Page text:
Sensory Overload: Nick D’ and the Believers understand the music business and, more importantly, music

By Columbus Alive
From the August 22, 2013 edition

Nick D’ and the Believers emerged on the internet quietly but auspiciously last year in especially modern fashion, a virtually unknown band with a handful of sleek music videos. So the Columbus trioobviously understand how the music business works these days. More importantly, these guys how music works.

Nick D’Andrea writes songs with a keen grasp of their inner wiring, the knowledgethatbarely perceptible details can elevate a few chords and a melody from background music toinstantly ingratiating pop song. He also gets that less can be more where arrangements are concerned hence only two bandmates on stage with him Saturday at Brothers Drake: Floorwalkers guitarist Kerry Henderson and Bella Ruse drummer Joseph Barker.

It’s the same approach that made Spoon living legends of pop precision, and there’s certainly a resemblance here. D’Andrea’s songs are taut and punchy accented by little flickers of noise or falsetto octaves. They usually glide along at an easygoing gait before building to a big sing-along chorus or, occasionally, a satisfying blast of dissonance. And they lull you into not noticing how much isn’t happening, so that when the big payoff hits, it really hits. It’s like a paint splatter across a pristine white gallery space, but much tidier.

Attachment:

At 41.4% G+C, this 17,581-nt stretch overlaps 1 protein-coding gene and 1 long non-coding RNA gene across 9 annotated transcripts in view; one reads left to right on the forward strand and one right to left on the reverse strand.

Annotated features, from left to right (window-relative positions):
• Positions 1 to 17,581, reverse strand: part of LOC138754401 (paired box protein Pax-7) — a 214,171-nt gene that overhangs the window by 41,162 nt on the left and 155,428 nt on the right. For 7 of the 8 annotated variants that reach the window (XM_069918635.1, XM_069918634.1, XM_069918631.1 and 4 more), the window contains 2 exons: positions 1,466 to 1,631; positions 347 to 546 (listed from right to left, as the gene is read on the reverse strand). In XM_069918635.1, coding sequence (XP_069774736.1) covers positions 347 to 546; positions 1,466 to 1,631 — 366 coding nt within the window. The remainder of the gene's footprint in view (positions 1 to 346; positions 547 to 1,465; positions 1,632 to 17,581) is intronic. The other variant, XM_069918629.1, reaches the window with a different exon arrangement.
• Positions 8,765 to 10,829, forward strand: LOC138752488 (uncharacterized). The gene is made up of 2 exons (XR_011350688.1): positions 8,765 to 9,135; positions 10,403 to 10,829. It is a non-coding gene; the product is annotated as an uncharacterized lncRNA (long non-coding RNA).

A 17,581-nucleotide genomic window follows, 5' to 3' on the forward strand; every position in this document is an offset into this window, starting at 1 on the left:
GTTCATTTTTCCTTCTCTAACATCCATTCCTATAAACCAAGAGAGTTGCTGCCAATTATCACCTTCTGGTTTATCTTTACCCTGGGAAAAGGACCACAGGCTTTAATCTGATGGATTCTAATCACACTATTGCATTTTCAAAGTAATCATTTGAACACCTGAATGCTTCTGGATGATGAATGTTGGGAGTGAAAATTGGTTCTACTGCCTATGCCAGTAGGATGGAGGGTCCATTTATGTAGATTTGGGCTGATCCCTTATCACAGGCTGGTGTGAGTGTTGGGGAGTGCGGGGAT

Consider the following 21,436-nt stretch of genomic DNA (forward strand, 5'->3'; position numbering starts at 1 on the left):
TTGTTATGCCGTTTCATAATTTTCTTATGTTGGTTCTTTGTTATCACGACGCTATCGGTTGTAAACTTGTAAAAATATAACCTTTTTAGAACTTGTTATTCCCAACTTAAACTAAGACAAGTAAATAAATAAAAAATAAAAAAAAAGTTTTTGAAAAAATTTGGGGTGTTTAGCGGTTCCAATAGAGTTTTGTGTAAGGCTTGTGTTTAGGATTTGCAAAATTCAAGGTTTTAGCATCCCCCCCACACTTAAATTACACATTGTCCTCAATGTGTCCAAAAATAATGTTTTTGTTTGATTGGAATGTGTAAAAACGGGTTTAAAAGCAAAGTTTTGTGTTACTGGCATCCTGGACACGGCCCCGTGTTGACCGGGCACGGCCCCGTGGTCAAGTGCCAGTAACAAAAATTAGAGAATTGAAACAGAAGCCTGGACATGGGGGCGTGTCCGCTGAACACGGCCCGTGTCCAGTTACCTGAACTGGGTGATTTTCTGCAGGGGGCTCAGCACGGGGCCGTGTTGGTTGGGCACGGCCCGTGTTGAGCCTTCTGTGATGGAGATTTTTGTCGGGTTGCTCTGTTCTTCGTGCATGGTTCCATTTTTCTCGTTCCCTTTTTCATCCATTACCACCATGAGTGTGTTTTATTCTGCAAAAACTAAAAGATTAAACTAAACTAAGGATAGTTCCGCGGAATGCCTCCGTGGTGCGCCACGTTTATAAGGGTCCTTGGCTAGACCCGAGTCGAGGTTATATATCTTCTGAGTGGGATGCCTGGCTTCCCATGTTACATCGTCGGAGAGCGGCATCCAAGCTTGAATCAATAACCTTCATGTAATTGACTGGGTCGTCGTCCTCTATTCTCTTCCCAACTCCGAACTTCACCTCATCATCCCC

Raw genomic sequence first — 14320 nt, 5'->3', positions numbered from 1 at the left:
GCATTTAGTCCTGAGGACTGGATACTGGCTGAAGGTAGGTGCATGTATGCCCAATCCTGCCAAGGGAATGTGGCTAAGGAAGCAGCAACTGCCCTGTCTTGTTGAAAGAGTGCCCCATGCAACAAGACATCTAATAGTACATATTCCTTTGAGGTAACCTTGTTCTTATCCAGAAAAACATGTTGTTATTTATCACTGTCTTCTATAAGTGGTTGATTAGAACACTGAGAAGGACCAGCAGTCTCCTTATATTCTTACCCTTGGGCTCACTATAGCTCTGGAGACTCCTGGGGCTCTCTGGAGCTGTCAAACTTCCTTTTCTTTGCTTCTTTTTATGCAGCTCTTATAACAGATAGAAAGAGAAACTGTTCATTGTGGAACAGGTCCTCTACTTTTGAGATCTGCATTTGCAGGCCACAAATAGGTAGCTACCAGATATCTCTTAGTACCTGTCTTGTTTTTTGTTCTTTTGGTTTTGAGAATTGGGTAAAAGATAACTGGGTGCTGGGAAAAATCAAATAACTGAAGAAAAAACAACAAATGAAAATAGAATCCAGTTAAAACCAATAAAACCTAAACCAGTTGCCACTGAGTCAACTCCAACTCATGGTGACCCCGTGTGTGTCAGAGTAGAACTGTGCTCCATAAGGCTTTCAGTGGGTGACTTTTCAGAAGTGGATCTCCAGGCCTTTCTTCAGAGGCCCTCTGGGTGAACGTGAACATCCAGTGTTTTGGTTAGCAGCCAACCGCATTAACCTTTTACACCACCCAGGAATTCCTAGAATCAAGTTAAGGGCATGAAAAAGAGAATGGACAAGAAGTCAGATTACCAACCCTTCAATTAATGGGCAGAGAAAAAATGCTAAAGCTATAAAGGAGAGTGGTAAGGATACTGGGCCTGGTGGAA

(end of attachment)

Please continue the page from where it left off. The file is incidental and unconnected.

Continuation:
But whereas Spoon grounds its tunes on the gruff side of rock history — Wire, Pixies, Springsteen and the like — the Believers cribfromrock’s chipper side, the Beatles-over-Stones side.They crib well, too; the hook from would-be radio hit “Find a Little Love,” “Just find a little love before you go!” could have appeared on any number of FM classics from the past five decades. It’s timeless.

D’Andrea’s voice is one of the band’s weaker elements — Floorwalkers singer Jon Elliott powerfully outshined him in a guest spot Saturday — but it’s serviceable.

More impressive is his stage presence. Dude carries his mini keyboard around stage with the mobility of a guitarist, freewheeling like Bob Dylan, whose “Subterranean Homesick Blues” got a reading Saturday. Awhen “Mercy, Mercy” took a turn for Velvet Underground cacophony, D’Andrealet it all hang out like a true frontman. He understands how that works, too.